Ten laptops were donated by Isa Mundo Foundation, Vancouver, B.C., Canada, and the school acquired 24 laptops for the computer class in 2012-13. In November 2012, beginning with 2,000 books donated by Fahey, the Volcanes Community Education Project opened a community library in one of the school's four rooms.

Shelton also began teaching there in the fall of 2011, the first full year of the after-school program, teaching English to third- and fourth-graders. She is a native of Austin, Texas, earning a Bachelor of Science in communication with a minor in Spanish from Texas A&M University in 2007. This year, she received a Master of Science in Education with an emphasis in English for speakers of other languages from FHSU.

VCEP also provides teachers, so that students can receive three hours of English instruction each week, and one hour of computer class. Shelton said that $600 a month gets one teacher for the school.

"I stole one of the teachers from the private school where I teach," said Shelton. That teacher, Claudia Iniguez, is in her first year at Volcanes.

"She now teaches the adult class, the morning junior high class and reading intervention for first- and second-graders who are not yet reading in Spanish," said Shelton.

Adrian Urrutia Covarrubias is the computer teacher, and Sasha Novell-Solacito teaches grades three and four.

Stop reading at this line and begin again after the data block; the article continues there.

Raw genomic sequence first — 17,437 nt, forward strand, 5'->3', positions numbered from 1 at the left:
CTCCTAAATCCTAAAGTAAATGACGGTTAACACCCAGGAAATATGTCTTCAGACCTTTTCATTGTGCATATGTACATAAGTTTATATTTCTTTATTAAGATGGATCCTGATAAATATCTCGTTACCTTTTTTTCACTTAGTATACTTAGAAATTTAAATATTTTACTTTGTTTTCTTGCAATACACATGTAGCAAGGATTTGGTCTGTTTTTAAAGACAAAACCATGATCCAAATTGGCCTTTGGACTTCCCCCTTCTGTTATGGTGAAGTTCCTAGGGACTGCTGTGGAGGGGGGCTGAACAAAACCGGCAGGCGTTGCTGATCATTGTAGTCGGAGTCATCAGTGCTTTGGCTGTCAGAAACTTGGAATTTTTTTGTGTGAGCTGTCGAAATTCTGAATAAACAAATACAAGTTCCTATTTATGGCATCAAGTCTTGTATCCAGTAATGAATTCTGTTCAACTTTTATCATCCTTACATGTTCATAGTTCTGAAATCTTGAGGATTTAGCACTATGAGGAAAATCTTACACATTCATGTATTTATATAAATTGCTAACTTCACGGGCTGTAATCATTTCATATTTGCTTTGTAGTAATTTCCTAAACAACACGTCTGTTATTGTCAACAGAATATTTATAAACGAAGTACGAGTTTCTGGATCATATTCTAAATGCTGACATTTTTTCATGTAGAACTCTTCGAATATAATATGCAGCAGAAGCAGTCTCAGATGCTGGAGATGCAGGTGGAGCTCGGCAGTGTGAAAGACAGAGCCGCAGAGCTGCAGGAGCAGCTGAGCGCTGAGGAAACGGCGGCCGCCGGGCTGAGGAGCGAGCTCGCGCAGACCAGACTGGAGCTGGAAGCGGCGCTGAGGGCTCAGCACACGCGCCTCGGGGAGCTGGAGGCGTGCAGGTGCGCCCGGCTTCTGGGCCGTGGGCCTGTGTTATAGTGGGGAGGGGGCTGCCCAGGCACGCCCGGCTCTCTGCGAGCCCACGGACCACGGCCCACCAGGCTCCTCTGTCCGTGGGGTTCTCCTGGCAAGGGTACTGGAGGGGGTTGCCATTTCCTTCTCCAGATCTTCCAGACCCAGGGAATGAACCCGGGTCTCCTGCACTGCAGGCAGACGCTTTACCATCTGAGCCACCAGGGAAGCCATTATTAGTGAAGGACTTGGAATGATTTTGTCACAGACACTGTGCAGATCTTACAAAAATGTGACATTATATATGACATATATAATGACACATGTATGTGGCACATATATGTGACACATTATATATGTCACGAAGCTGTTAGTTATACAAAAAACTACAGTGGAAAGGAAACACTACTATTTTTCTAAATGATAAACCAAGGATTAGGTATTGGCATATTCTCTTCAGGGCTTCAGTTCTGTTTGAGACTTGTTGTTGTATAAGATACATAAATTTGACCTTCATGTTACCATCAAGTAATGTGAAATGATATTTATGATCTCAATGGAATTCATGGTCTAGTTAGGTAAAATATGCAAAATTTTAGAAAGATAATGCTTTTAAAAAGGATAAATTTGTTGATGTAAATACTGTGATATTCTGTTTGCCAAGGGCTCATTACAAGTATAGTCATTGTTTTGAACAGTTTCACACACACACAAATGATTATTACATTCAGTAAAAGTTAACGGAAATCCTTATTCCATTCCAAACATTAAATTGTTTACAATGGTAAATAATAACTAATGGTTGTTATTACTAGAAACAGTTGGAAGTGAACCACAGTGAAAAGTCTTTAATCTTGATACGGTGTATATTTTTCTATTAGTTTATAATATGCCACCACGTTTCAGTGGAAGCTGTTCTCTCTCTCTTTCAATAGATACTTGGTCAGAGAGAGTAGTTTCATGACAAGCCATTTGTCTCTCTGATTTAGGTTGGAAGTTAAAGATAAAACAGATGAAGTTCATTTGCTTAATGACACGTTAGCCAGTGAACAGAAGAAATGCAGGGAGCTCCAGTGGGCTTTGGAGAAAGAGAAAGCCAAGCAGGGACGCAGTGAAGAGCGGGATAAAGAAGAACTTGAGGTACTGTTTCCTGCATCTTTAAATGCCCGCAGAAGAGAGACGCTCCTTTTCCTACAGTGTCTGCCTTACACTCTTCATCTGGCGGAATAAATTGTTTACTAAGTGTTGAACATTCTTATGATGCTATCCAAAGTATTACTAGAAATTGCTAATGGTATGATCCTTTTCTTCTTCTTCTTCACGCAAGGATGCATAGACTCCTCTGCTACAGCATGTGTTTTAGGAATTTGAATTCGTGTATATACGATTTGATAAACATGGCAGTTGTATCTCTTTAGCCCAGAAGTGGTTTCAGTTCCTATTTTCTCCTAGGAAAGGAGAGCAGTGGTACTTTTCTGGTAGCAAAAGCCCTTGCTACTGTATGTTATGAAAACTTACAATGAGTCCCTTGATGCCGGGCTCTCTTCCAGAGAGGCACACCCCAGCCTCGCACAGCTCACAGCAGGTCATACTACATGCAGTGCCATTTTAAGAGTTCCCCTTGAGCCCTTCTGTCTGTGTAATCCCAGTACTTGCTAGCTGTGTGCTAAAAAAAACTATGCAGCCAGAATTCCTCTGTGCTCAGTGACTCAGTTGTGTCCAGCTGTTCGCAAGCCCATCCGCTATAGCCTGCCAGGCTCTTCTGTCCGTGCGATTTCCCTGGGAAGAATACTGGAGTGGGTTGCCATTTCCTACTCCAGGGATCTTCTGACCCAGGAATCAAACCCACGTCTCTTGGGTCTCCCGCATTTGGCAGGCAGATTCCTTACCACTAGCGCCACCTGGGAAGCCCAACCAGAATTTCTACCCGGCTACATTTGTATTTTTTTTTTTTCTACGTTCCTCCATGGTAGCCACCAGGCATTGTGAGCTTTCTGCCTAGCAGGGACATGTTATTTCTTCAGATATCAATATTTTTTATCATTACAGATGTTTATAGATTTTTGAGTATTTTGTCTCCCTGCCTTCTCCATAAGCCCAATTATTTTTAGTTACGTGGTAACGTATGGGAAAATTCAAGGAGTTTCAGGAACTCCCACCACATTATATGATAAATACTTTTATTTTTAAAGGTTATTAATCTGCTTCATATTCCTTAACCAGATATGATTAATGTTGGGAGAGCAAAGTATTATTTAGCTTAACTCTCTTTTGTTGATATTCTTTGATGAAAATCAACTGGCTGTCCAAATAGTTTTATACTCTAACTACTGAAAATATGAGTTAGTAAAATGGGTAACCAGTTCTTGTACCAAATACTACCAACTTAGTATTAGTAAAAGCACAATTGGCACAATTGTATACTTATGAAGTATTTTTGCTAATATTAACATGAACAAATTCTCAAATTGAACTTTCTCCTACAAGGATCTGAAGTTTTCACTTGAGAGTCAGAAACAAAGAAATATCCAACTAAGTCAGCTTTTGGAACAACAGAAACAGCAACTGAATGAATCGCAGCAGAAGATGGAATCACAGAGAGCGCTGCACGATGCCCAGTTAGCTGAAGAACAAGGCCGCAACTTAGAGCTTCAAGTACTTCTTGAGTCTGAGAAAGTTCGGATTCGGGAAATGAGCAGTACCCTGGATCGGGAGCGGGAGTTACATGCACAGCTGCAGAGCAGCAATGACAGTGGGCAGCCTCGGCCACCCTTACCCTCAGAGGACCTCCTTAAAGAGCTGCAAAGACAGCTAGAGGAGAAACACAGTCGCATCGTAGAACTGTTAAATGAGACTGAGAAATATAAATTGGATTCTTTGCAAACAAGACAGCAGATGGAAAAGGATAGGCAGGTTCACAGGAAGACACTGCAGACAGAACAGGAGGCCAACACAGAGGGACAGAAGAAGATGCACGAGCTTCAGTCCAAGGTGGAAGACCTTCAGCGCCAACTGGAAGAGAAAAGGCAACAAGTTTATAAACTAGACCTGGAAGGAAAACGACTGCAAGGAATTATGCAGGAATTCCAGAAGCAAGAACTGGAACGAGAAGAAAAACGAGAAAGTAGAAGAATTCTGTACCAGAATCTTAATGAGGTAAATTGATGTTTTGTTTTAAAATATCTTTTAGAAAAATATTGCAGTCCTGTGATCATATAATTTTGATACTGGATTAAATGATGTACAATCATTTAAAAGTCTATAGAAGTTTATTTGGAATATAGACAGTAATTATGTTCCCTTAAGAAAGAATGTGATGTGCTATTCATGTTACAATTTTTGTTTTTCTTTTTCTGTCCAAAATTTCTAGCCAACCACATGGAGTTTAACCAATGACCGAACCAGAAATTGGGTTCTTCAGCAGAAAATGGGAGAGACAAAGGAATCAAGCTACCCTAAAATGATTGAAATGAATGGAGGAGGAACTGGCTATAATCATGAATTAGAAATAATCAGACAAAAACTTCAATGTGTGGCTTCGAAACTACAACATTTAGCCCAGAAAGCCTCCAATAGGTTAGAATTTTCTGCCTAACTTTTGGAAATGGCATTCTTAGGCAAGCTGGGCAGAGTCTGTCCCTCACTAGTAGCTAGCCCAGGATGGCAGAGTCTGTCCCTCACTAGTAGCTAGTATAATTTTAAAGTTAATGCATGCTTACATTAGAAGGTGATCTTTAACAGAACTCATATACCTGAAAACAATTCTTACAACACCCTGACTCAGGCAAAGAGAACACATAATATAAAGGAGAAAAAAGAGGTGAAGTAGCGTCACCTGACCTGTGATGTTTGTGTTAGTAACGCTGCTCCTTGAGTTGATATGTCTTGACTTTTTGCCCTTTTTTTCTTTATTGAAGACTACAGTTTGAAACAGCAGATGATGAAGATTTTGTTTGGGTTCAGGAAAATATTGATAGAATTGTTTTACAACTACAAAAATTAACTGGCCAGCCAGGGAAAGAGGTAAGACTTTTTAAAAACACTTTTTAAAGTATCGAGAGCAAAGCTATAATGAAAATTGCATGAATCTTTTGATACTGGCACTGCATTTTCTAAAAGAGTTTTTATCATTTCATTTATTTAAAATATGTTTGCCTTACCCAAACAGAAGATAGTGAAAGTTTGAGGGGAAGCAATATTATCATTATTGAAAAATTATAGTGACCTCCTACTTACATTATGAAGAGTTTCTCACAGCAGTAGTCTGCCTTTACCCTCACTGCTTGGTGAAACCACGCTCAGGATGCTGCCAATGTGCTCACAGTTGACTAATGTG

VCEP serves several purposes. First and foremost, it is an endeavor in "growing minds, changing lives," as the tag line for Envision Volcanes puts it, to lift people out of poverty through education.

It is also an opportunity for students at FHSU to give service and gain experience and understanding in their professions. In this fall's project, it involves a communication studies class and an elementary education class.

Listening to Shelton, it is clear that for her it is also a labor of love, and her days involve a lot of teaching. She teaches at the private school from 7:15 to 9:20 a.m. Then she drives out to Volcanes, stopping to pick up Iniguez. In Volcanes, Shelton teaches a fifth-grade class from 10 to 11 and a sixth-grade class from 11 to 12.

Lunch is available in a kitchen built by a Canadian Scouts group. "One of the mothers, Doa Irma, cooks," she said. "It's all-you-can-eat tortillas for 25 pesos, which is about $2."

From 1 to 2, she teaches another fifth-grade class. In Mexico's public schools, students are divided into shifts to avoid overcrowding. The morning shift in the regular classes get their English and computer instruction in the afternoons. Shelton's afternoon sixth-grade students are from 2 to 3 pm.

Then she teaches an extra hour from 3 to 4 for a junior high class, meaning post-sixth grade, "because so many kids from last year wanted to continue their education."

"And they're my favorite," she said, "because they are junior high kids, and they should hate school and have terrible attitudes, but they don't. They're the best kids I've ever had the opportunity to work with."

Envision Volcanes, Mexico, the crowdfunding site, is at The campaign email is envisionvolcanes(at) Envision Volcanes is also on Facebook and on Twitter, @VolcanesProject.

Original article